Distributions in excess of our current and accumulated earnings and profits will generally represent a return of capital and will not be taxable to a stockholder to the extent that the amount of such distributions do not exceed the adjusted basis of the stockholder’s shares in respect of which the distributions were made. Rather, the distribution will reduce the adjusted basis of the stockholder’s shares. To the extent that such distributions exceed the adjusted basis of a stockholder’s shares, the stockholder generally must include such distributions in income as long-term capital gain, or short-term capital gain if the shares have been held for one year or less. In addition, any dividend that we declare in October, November or December of any year and that is payable to a stockholder of record on a specified date in any such month will be treated as both paid by us and received by the stockholder on December 31 of such year, provided that we actually pay the dividend before the end of January of the following calendar year.

 To the extent that we have available net operating losses and capital losses carried forward from prior tax years, such losses may reduce the amount of distributions that we must make in order to comply with the REIT distribution requirements. See “Taxation of UDR—Annual Distribution Requirements.” Such losses, however, are not passed through to stockholders and do not offset income of stockholders from other sources, nor would such losses affect the character of any distributions that we make, which are generally subject to tax in the hands of stockholders to the extent that we have current or accumulated earnings and profits.

 Dispositions of UDR Stock. In general, capital gains recognized by individuals, trusts and estates upon the sale or disposition of our stock will be subject to a maximum federal income tax rate of 20% if the stock is held for more than one year, and will be taxed at ordinary income rates if the stock is held for one year or less. Gains recognized by stockholders that are corporations are subject to federal income tax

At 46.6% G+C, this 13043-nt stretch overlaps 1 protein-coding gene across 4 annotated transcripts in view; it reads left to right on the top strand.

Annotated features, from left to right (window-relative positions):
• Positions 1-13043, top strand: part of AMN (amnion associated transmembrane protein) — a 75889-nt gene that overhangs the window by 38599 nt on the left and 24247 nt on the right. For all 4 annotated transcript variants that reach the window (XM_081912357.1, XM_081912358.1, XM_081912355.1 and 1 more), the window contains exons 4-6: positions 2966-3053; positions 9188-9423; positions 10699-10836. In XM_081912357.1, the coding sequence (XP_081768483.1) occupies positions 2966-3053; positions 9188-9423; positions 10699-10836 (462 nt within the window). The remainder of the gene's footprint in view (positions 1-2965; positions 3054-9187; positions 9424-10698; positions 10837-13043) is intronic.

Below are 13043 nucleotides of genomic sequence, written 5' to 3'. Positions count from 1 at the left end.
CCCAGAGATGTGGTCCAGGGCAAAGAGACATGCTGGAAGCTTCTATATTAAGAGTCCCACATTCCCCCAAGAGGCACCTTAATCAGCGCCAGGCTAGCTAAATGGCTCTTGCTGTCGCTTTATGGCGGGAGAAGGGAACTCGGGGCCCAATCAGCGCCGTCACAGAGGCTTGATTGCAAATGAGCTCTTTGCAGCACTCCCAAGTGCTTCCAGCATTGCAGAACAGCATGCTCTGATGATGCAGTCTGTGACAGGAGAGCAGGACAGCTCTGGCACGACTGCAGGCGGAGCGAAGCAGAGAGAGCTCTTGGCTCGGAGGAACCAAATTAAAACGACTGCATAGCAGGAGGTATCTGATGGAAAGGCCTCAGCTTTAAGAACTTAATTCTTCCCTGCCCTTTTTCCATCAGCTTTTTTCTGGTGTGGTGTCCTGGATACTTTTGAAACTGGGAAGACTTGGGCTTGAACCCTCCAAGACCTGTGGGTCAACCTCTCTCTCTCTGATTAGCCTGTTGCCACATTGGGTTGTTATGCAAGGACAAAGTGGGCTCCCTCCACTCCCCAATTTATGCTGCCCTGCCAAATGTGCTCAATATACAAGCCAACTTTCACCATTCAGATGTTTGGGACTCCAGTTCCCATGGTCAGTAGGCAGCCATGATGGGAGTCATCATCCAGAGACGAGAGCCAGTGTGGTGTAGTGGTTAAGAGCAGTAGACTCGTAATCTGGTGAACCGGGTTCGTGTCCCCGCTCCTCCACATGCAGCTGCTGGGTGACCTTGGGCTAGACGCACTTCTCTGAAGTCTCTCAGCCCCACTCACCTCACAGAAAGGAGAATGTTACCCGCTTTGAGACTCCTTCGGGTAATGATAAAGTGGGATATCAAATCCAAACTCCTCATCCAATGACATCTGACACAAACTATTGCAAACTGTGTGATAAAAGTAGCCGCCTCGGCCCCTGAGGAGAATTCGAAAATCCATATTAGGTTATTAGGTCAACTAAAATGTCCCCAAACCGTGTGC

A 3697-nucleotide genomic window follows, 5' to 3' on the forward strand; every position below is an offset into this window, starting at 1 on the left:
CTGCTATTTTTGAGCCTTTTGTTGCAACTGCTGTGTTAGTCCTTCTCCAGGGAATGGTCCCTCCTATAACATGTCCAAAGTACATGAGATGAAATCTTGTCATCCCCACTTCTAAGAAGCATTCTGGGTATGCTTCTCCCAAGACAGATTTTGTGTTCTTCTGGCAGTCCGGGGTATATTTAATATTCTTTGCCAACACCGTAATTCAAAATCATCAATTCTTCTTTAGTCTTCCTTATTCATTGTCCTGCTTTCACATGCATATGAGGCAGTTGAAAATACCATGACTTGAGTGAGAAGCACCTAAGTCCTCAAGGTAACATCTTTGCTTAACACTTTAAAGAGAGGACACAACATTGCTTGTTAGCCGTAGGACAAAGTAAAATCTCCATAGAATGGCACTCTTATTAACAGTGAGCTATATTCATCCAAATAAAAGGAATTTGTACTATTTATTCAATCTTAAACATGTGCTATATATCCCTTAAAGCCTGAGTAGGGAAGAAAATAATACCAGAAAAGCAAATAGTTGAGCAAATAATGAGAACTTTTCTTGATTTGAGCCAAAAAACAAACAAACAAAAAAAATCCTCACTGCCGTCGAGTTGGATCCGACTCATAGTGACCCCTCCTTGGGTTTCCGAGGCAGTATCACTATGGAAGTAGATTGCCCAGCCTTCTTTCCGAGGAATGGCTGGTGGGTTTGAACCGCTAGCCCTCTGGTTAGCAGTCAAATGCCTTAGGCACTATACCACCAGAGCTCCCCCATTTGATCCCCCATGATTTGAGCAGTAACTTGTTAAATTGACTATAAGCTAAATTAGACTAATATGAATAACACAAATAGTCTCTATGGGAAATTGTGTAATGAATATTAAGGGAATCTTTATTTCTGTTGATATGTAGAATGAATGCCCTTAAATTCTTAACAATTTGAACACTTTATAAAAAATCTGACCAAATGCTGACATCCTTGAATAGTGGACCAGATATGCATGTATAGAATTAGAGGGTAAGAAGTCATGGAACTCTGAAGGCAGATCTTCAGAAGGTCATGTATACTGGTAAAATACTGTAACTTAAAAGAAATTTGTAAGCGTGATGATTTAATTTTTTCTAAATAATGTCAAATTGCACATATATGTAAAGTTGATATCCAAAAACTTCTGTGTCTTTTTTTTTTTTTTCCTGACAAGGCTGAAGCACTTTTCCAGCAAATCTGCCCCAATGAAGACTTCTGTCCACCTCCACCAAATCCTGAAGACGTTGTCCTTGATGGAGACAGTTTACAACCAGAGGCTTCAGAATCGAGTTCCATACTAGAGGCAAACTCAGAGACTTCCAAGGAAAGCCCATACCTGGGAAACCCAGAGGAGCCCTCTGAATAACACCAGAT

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at a maximum rate of 21%, whether or not such gains are classified as long-term capital gains. Capital losses recognized by a stockholder upon the disposition of our stock that was held for more than one year at the time of disposition will be considered long-term capital losses, and are generally available only to offset capital gain income of the stockholder but not ordinary income (except in the case of individuals, who may offset up to $3,000 of ordinary income each year). In addition, any loss upon a sale or exchange of shares of our stock by a stockholder who has held the shares for six months or less, after applying holding period rules, will be treated as a long-term capital loss to the extent of distributions that we make that are required to be treated by the stockholder as long-term capital gain.

 If an investor recognizes a loss upon a subsequent disposition of our stock or other securities in an amount that exceeds a prescribed threshold, it is possible that the provisions of Treasury regulations involving “reportable transactions” could apply, with a resulting requirement to separately disclose the loss-generating transaction to the IRS. These regulations, though directed towards “tax shelters,” are broadly written and apply to transactions that would not typically be considered tax shelters. The Code imposes significant penalties for failure to comply with these requirements. You should consult your tax advisor concerning any possible disclosure obligation with respect to the receipt or disposition of our stock or securities or transactions that we might undertake directly or indirectly.